Peter Jones writes:

> Stathis Papaioannou wrote:
> > Peter Jones writes:
> >
> > > Stathis Papaioannou wrote:
> > >
> > > > If every computation is implemented everywhere anyway, this is 
> > > > equivalent to the situation where every
> > > > computation exists as a platonic object, or every computation exists 
> > > > implemented on some computer or
> > > > brain in a material multiverse.
> > >
> > > But if implementing a particular computation depends on an observer, or
> > > a dicitonary,
> > > or somesuch, it is not the case that everything implements every
> > > computation unless
> > > it can be shown that evey dictionary somehow exists as well.
> >
> > The computation provides its own observer if it is conscious, by definition.
> But "providing its own observer", if computationalism is true,
> must be a computational property, ie. a property possesed
> only by particular programmes. However, if any system
> can be interpreted as running every programme, everysystems
> has the self-observation property, if interpretedt he right way.
> IOW, one you introduce interpretation-dependence, you can't get away
> from it.

That's right: if there is at least one physical system, then every computation 
is implemented, although we can only 
interact with them at our level if they are implemented on a conventional brain 
or computer, which means we have 
the means to interpret them at hand. The non-conscious computations are "there" 
in the trivial sense that a block of 
marble contains every possible statue of a given size. The conscious 
computations, on the other hand, are there and 
self-aware even though we cannot interact with them, just as all the statues in 
a block of marble would be conscious 
if statues were conscious and being embedded in marble did not render them 

> > If it isn't conscious then it's a matter
> > of taste whether you say it is implemented, but trivially or uselessly, in 
> > the absence of an observer, or it isn't
> > implemented at all in the absence of an observer. Conscious computations 
> > are the interesting case - if indeed
> > computations can be conscious.
> > > > The dynamism part can be provided by a simple physical system such as 
> > > > the idle passage of time.
> > > > If you allow for parallel processing you don't need much time either.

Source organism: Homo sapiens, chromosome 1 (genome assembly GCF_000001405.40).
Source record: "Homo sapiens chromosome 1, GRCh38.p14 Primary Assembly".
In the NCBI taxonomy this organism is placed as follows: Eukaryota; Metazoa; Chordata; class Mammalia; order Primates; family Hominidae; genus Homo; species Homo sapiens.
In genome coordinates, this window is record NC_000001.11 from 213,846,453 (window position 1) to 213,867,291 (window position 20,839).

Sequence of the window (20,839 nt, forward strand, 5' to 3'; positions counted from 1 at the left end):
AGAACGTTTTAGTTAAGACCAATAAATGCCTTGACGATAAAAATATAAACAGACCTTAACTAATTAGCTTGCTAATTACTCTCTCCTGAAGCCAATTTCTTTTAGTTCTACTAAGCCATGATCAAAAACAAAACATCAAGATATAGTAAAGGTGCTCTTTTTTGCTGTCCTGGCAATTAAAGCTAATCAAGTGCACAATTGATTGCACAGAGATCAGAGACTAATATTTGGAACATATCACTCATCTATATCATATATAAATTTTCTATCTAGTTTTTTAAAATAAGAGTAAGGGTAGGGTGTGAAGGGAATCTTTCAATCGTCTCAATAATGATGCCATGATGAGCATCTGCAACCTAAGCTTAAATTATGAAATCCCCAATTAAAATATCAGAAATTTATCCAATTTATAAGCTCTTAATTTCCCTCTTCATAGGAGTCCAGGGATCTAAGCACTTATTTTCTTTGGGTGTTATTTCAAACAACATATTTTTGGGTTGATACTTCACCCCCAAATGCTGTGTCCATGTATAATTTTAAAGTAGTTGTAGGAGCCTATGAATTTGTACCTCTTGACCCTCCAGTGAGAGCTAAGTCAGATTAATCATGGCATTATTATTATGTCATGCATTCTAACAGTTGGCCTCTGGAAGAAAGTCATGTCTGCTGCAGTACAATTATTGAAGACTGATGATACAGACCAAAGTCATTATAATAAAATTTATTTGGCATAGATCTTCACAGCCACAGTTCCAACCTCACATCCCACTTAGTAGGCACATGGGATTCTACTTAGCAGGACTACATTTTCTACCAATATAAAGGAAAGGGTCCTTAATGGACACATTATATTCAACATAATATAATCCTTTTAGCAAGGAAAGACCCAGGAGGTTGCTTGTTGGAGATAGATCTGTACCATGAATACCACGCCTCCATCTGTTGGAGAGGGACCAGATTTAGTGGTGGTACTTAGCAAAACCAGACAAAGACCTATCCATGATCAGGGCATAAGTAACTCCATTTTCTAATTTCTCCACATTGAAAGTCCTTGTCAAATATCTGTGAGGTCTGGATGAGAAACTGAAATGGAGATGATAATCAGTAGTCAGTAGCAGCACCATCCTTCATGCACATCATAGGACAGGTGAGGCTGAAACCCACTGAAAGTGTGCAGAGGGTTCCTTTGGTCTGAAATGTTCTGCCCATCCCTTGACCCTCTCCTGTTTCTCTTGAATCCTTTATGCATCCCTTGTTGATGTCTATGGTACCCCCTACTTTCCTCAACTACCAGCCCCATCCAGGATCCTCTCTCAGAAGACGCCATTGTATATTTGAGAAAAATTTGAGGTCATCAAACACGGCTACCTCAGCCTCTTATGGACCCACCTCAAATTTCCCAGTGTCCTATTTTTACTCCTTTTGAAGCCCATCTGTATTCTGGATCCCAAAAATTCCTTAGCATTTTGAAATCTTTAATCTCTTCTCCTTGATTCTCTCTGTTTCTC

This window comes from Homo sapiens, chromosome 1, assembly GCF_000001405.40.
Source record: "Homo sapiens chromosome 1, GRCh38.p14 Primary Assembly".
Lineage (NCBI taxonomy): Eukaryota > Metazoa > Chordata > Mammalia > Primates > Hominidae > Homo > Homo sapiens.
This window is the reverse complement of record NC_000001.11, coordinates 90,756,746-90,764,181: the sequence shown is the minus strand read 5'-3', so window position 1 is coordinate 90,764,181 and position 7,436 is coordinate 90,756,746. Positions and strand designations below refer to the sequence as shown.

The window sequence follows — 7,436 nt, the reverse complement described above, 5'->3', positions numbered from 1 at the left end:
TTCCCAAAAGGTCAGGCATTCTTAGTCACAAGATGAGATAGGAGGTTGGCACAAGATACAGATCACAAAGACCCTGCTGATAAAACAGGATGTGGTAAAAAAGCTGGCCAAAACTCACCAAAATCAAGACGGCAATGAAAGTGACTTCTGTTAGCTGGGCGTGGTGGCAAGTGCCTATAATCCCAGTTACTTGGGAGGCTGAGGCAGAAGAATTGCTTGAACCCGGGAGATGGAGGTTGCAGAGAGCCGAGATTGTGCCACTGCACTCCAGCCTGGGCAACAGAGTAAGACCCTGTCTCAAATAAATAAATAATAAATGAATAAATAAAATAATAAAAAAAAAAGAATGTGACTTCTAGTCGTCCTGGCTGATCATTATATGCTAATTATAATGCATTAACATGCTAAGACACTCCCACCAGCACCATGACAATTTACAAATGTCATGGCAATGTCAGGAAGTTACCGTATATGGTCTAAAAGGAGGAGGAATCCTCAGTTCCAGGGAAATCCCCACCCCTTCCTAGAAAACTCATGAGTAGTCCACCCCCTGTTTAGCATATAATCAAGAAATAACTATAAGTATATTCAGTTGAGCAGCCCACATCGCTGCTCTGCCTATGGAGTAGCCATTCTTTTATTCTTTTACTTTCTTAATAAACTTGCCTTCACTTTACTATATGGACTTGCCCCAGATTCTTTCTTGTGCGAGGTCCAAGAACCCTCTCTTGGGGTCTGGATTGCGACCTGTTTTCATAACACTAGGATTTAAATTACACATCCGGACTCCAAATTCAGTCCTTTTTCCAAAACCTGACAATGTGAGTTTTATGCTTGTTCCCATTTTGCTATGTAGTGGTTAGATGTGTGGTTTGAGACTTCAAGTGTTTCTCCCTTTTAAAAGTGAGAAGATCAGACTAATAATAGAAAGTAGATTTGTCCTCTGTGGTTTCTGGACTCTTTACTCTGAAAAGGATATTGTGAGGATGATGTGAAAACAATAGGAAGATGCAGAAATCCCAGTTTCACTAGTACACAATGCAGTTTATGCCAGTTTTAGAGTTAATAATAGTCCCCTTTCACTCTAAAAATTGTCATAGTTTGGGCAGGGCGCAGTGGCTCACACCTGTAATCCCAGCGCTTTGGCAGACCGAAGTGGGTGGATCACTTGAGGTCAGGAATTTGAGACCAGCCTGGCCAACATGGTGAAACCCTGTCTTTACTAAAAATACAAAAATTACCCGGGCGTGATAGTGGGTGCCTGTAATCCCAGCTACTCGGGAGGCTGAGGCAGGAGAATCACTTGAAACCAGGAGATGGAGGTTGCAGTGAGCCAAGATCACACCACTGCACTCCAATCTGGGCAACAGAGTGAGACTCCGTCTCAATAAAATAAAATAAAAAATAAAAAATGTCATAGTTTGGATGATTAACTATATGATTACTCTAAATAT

> > > > This leads to a situation whereby
> > > > every computation is implemented by universe with a single electron
> > >
> > > What is parallel about a single electron ?
> >
> > If a physical system passing through a series of states in a given time 
> > interval can implement more than one
> > computation,
> Do you mean serially , or in terms of multiple dictionaries ?

In that the one series of physical states can have multiple interpretations 
under multiple dictionaries.

> > then it can be seen as implementing more than one computation 
> > simultaneously during the
> > given interval.
> AFAICS that is only true in terms of dictionaries.

Right: without the dictionary, it's not very interesting or relevant to *us*. 
If we were to actually map a random physical 
process onto an arbitrary computation of interest, that would be at least as 
much work as building and programming a 
conventional computer to carry out the computation. However, doing the mapping 
does not make a difference to the 
*system* (assuming we aren't going to use it to interact with it). If we say 
that under a certain interpretation - here it 
is, printed out on paper - the system is implementing a conscious computation, 
it would still be implementing that 
computation if we had never determined and printed out the interpretation.
> But then you don't have  a one electron universe....
> (it is important to distinguish the idea that any physical system COULD
> implement
> any computation IF it were interpreted with the right dictionary
> form the idea that it actually IS implementing every computaiton.
> With hypothetical dictionaries, you have only hypothetical
> computations).

Indeed, until the interpretation is determined, the implementation is only a 
triviality - except if the computation is 
self-aware, in which case what we think of it is not going to make any 
difference unless we plan to interact with it.

Stathis Papaioannou
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